1. Having read the article, what strikes me most is the arse covering going on. The only treatment the paramedic could have given which a technician could not was to thrombolise her. In our area, this drug is only given under very specific circumstances (a check list has to be completed) and there are no Coronary Care Unit beds available. If there are CCU beds then, then patient is phone patched, blue lighted in and thrombolised there, whether there is a paramedic present or not.No doubt the paramedic involved is gratified by the way this has not been explained, and delighted by the support that they have recieved from thieir employer….NOT!

    Blame the reporter by all means but quite frankly you can't expect much more from a pig than a grunt. The trust however should know better but they have put the paramedic in question in the position of sacrificial lamb. This is a great job but some times…bloody hell!

  2. OK, I may not be in the business (I work at an aquarium), but firstly if the woman's death was directly related to there not being a paramedic on scene why did she die two days later? Secondly, I would look at the management chain above the poor paramedic (who probably knows who they are and are feeling terrible despite if not being their fault) and ask why there wasn't another paramedic who was available?This is an awful situation and it's just a shame that nowadays people always have to blame someone when bad things happen.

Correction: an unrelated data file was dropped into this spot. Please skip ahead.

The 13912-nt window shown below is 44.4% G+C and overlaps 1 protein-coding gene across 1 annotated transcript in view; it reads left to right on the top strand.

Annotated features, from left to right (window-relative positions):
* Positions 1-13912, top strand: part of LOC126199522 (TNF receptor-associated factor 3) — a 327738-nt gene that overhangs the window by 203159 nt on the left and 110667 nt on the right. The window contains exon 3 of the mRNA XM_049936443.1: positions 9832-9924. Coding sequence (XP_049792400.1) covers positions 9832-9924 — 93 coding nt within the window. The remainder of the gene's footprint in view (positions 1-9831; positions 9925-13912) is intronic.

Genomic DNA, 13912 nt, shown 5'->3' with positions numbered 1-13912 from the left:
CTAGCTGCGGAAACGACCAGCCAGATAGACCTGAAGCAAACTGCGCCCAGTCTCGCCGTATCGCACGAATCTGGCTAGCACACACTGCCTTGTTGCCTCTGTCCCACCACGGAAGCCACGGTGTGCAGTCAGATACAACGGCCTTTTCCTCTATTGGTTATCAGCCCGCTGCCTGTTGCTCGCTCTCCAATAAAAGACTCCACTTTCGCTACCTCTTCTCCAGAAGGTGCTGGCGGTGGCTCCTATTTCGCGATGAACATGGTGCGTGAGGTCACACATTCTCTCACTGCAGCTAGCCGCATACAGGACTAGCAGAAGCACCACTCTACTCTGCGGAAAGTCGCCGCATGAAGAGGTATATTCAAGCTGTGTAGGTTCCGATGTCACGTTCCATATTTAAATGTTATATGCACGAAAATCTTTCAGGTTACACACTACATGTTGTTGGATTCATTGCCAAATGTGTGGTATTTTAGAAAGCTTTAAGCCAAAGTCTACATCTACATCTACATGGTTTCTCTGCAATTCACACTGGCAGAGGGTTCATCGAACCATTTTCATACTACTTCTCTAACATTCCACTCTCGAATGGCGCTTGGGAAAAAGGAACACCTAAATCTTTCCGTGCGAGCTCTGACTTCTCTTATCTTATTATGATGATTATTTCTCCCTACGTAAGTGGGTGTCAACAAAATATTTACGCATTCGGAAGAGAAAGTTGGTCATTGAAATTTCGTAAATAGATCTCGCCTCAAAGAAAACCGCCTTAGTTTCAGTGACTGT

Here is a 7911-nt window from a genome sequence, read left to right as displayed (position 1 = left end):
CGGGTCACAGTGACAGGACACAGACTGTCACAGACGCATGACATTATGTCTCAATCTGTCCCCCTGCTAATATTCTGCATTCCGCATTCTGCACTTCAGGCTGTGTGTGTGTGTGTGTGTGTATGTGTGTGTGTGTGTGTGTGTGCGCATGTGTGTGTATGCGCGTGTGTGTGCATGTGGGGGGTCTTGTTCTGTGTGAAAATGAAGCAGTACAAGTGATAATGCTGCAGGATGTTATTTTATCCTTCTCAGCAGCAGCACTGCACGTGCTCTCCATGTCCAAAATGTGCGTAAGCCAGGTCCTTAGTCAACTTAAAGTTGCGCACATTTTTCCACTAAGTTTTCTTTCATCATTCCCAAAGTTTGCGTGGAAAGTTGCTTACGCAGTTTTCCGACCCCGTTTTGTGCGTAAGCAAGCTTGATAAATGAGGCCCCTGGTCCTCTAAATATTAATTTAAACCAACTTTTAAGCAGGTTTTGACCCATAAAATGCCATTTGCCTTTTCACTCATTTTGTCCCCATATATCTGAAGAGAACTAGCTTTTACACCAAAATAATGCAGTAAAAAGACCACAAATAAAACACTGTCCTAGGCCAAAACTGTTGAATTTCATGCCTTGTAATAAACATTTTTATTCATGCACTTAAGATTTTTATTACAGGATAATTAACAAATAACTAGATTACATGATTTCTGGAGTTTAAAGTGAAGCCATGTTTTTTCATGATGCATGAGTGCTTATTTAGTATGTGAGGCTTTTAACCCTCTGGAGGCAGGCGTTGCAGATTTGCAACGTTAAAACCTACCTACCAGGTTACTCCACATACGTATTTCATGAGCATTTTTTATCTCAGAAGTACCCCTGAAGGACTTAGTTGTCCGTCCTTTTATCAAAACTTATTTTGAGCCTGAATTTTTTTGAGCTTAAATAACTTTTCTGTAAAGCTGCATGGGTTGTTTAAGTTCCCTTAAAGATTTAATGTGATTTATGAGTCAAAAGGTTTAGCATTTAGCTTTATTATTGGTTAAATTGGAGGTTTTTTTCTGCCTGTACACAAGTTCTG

3. The policy at one of the services that I worked at was that they'd give you a lunch period. You couldn't be disturbed to do transfers or minor responses. But they could call you out of break for major responses (like cardiac arrests).I imagine their policy could be similar. Where instead they can get notified about a major response and can choose to end their break or not. Sounds like the EMT thought it'd be a good idea to respond since the person was dying, but the medic wanted to stay on break.

  4. This division is slightly further north than me but the Scottish ambulance service breaks in my division work as such………… We get 30 minutes between the 3rd and 5th hours of a 12 shift and then a 15 minute break between the 7th and 9th hours.We can not be disturbed at any point during these periods. If a call comes in we know nothing about it because control can not tell us. There is an option of opting out of taking these 'protected' breaks and you can be sent out if you have chosen this option………….. for an extra 250 a year……………………. I'll have my breaks thanks!

    If a call came in that was obviously serious and genuine, I don't know any tech/paramedic who would refuse to go if control asked them………… if they do this they get the time back later……….. but the fact is with these stories that we don't know they are waiting.